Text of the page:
Create Your Own Plumber’s Emergency Kit
Plumber’s rates are quite high. Their work is complex, highly skilled, and in demand, but they also resolve a lot of messes that we’d probably rather not have to deal with ourselves. That said, it might help if you can buck up and handle at least some of your own plumbing. It will save you a lot of money, and you’ll be quite proud of your achievements because there’s a certain immeasurable pleasure from working with your hands.
Start by putting together your own plumber’s emergency kit. Think of it as a first aid kit for your kitchen sink, toilet, or bathroom. There are some minor plumbing difficulties that you can fix on your own, and you can always find a tutorial on YouTube. Your emergency kit will also contain basic tips on handling some of these minor plumbing problems. However, there are other situations where you’ll need to call in a pro, like a malfunctioning heater or an inaccessible burst pipe.
You should always have two plungers in your home – a sink plunger and a toilet plunger, sometimes called a cup plunger. The difference is the toilet plunger has a flange extension at the end. The flange holds the curve in the toilet bowl more securely, blocking off air and giving you more suction. Even if you have a tool box, when you’re dealing with a plumbing issue, use a 20 litre bucket as a temporary hold-all for your tools.
The bucket will give you easier access than the tool box, and it can also hold any overflow from your leak. If you want, you can use a tool organiser, which the Americans call a tool caddy. It’s a bit like a tool box, but it has an open top, so you can get to the tools more easily. You can buy one at any hardware store, or make one at home. Plumbing tools should be waterproof and rustproof, so make sure you buy the right quality to avoid corrosion.
In addition to plungers, you need an adjustable spanner and adjustable pliers. You may see them described using their American names, wrench and slip-joint pliers respectively. Two more multipurpose essentials are hex keys and multipurpose screwdrivers. Hex keys are more commonly known by their most popular brand, Allen. So you might find Allen keys labelled as Allen wrenches, or multipurpose screwdrivers described as multibit screwdrivers.
It helps to know the American names of these tools, in case you’re shopping online and end up lost in translation. Finally, you want some duct tape and insulation tape, or as they call it, leak sealing tape. You could also get a spool of plumber’s tape / Teflon tape, and blind caps in assorted sizes. Both the tape and the caps are essential for working with leaks. Don’t forget to have a stockpile of paper towels and absorbent disposable media.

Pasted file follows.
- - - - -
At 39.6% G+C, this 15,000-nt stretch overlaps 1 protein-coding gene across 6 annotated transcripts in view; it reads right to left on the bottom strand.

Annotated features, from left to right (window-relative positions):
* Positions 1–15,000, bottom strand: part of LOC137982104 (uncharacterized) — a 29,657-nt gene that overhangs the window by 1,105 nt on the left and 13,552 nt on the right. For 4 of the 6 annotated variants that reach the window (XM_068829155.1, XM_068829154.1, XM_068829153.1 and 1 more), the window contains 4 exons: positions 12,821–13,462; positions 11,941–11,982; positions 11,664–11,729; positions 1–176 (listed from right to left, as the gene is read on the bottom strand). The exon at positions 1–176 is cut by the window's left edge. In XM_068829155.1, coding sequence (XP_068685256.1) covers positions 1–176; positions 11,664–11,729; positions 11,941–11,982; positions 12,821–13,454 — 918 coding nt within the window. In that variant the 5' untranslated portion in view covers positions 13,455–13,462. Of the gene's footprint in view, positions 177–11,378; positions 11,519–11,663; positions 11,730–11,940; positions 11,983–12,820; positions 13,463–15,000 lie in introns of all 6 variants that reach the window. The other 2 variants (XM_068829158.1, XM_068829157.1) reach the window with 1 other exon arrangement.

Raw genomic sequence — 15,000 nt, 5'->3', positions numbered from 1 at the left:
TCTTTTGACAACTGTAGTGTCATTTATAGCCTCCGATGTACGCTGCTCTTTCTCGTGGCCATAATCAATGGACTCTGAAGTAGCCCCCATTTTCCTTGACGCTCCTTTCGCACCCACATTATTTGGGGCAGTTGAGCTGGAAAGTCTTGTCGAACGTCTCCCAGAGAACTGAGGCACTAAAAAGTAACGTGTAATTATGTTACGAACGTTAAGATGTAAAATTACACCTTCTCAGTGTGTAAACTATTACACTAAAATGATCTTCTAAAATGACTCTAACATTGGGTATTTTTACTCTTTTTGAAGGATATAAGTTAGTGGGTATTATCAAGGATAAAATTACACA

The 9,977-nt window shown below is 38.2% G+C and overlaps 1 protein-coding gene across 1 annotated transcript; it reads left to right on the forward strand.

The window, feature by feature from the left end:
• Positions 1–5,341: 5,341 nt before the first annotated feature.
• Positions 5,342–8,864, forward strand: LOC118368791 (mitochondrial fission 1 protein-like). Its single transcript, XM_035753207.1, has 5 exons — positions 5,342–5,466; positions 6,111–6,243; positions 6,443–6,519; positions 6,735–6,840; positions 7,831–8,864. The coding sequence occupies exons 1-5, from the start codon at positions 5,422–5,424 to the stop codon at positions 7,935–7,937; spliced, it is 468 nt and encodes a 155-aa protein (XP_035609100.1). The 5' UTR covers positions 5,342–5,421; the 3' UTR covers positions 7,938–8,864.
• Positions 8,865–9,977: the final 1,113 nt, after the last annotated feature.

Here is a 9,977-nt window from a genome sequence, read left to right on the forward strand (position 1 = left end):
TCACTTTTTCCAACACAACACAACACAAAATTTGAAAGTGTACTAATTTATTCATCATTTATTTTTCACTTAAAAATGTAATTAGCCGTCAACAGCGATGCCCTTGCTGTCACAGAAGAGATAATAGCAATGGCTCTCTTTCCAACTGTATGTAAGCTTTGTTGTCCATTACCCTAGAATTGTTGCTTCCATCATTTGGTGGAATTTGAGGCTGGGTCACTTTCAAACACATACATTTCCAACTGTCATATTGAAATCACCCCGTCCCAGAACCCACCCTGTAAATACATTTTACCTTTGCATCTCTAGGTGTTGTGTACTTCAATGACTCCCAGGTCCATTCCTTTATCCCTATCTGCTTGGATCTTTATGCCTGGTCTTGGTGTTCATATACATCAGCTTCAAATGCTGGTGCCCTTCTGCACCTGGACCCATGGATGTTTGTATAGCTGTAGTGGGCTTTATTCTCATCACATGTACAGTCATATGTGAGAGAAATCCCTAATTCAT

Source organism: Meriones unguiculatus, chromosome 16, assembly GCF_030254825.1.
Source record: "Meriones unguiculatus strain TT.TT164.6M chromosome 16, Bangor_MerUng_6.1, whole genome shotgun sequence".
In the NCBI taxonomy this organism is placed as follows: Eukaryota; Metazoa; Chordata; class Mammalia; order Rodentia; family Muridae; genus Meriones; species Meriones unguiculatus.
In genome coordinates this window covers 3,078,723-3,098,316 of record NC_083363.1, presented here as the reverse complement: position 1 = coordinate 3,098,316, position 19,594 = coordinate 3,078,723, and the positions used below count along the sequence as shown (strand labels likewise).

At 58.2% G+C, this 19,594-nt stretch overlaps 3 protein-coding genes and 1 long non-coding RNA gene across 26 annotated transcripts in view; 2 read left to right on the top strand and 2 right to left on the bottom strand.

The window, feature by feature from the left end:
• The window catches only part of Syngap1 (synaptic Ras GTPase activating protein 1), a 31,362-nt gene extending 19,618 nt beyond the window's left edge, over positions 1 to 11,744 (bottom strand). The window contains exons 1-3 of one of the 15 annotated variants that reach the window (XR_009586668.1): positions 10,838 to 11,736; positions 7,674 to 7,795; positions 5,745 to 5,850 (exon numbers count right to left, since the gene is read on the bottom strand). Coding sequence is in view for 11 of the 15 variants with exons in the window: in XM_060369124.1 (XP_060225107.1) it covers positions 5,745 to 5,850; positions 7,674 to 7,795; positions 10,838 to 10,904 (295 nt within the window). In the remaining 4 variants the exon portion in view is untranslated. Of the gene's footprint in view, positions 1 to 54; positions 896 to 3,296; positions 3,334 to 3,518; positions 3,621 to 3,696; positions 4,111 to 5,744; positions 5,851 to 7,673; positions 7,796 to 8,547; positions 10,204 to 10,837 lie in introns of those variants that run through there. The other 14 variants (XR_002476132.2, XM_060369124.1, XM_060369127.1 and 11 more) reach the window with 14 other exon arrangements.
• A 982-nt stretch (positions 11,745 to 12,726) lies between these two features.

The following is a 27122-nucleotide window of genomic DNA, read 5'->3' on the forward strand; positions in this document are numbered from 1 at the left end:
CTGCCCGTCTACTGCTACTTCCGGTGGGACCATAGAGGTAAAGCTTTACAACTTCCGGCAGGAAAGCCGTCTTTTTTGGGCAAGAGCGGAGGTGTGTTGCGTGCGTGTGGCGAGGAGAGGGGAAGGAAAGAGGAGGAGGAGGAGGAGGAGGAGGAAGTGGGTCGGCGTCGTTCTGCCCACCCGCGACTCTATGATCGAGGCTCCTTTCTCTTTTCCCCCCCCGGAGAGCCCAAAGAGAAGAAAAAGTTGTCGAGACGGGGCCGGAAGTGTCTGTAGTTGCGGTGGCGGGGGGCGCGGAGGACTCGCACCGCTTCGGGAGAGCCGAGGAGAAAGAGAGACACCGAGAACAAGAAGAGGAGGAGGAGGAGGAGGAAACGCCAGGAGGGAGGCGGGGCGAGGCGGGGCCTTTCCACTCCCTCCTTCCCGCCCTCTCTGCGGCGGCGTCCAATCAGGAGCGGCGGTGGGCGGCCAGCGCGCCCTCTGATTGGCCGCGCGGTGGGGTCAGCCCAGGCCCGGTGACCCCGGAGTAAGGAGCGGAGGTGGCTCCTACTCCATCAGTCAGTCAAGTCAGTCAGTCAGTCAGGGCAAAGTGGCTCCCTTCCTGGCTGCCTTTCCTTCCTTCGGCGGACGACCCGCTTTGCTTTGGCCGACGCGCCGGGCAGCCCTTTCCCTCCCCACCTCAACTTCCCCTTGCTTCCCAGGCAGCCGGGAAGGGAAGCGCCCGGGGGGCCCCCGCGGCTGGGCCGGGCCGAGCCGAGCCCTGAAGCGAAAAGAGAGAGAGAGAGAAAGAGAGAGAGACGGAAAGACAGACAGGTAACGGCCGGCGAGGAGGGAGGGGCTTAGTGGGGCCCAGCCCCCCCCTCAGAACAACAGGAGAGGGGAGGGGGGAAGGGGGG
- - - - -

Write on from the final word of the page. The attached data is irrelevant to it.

It’s important to have ‘plumbing road map’ to your house. Know where the water mains connections are, and the shut-off valves for individual sinks and toilets. Once in a while, turn the shut-offs(isolation valves) to ensure they still work. If they stay unused for too long, the taps could get stuck in place and you’d need pliers or a spanner to dislodge them, so turn the valve off and on again … or on and off again, depending on its usual position.
When you’re resolving a plumbing issue and the water is at high pressure, use two spanners, pushing them in different directions. This allows the spanners to act as shock absorbers, relieving the pressure off the piping. The technique is called ‘backing off’. When you begin any plumbing task, your initial tool should be pliers, not spanners. Use the pliers to loosen the nuts first, then get the adjustable spanner to finish off.
Cracks and clogs
First aid for a leak is to use a blind cap. It keeps the water in place until you can figure out the source of the dripping and repair it. The leak may be caused by worn out threads, or by a scratch or dent in a supply pipe. Plumber’s tape is a good temporary fix. Cracked pipes can be held together with insulation tape for a little while.
For clogged sinks, drains, or toilets, start with a plunger then progress to a toilet snake. If your blocked sink has two drains, use two plungers. The second plunger should cover the drain that you’re not plunging, so that the force pushes the blockage down instead of pushing it up the other drain.
If the clog is in a bathtub, remove the drain cap so you have a clearer view of the blockage, You can then pull out whatever is blocking it (probably hair), or use the plunge to push it further down into the sewers. On the other hand if you’re repairing a garbage disposal or a tap, Allen keys are more helpful than screwdrivers or spanners.